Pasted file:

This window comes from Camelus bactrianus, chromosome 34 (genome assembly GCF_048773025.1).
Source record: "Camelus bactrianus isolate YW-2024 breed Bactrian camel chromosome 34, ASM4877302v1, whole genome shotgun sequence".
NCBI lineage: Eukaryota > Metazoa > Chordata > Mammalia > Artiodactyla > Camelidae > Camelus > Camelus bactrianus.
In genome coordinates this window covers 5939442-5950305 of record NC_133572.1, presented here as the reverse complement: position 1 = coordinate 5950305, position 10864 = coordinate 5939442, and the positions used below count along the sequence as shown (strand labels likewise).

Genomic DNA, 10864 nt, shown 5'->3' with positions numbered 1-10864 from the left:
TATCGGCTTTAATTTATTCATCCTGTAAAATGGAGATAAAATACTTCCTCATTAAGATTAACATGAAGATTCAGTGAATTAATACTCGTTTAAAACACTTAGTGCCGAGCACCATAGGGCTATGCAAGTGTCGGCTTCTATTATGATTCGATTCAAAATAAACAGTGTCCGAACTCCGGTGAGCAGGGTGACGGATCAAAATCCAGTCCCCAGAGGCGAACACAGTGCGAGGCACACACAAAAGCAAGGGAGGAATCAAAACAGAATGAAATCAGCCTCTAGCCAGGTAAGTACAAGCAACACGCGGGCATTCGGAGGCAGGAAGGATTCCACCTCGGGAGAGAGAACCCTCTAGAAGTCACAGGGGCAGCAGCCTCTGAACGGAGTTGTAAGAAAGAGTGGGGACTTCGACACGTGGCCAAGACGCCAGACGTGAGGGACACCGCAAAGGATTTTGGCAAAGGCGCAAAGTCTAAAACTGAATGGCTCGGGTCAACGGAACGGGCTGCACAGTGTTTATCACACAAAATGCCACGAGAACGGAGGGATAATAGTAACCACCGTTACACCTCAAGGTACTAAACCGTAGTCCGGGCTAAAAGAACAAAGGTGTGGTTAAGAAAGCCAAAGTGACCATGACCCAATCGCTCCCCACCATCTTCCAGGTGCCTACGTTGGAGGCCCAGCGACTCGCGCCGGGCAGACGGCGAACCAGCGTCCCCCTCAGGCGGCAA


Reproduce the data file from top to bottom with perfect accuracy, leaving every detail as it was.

This window comes from Camelus bactrianus, chromosome 34 (genome assembly GCF_048773025.1).
Source record: "Camelus bactrianus isolate YW-2024 breed Bactrian camel chromosome 34, ASM4877302v1, whole genome shotgun sequence".
NCBI lineage: Eukaryota > Metazoa > Chordata > Mammalia > Artiodactyla > Camelidae > Camelus > Camelus bactrianus.
In genome coordinates this window covers 5939442-5950305 of record NC_133572.1, presented here as the reverse complement: position 1 = coordinate 5950305, position 10864 = coordinate 5939442, and the positions used below count along the sequence as shown (strand labels likewise).

Genomic DNA, 10864 nt, shown 5'->3' with positions numbered 1-10864 from the left:
TATCGGCTTTAATTTATTCATCCTGTAAAATGGAGATAAAATACTTCCTCATTAAGATTAACATGAAGATTCAGTGAATTAATACTCGTTTAAAACACTTAGTGCCGAGCACCATAGGGCTATGCAAGTGTCGGCTTCTATTATGATTCGATTCAAAATAAACAGTGTCCGAACTCCGGTGAGCAGGGTGACGGATCAAAATCCAGTCCCCAGAGGCGAACACAGTGCGAGGCACACACAAAAGCAAGGGAGGAATCAAAACAGAATGAAATCAGCCTCTAGCCAGGTAAGTACAAGCAACACGCGGGCATTCGGAGGCAGGAAGGATTCCACCTCGGGAGAGAGAACCCTCTAGAAGTCACAGGGGCAGCAGCCTCTGAACGGAGTTGTAAGAAAGAGTGGGGACTTCGACACGTGGCCAAGACGCCAGACGTGAGGGACACCGCAAAGGATTTTGGCAAAGGCGCAAAGTCTAAAACTGAATGGCTCGGGTCAACGGAACGGGCTGCACAGTGTTTATCACACAAAATGCCACGAGAACGGAGGGATAATAGTAACCACCGTTACACCTCAAGGTACTAAACCGTAGTCCGGGCTAAAAGAACAAAGGTGTGGTTAAGAAAGCCAAAGTGACCATGACCCAATCGCTCCCCACCATCTTCCAGGTGCCTACGTTGGAGGCCCAGCGACTCGCGCCGGGCAGACGGCGAACCAGCGTCCCCCTCAGGCGGCAA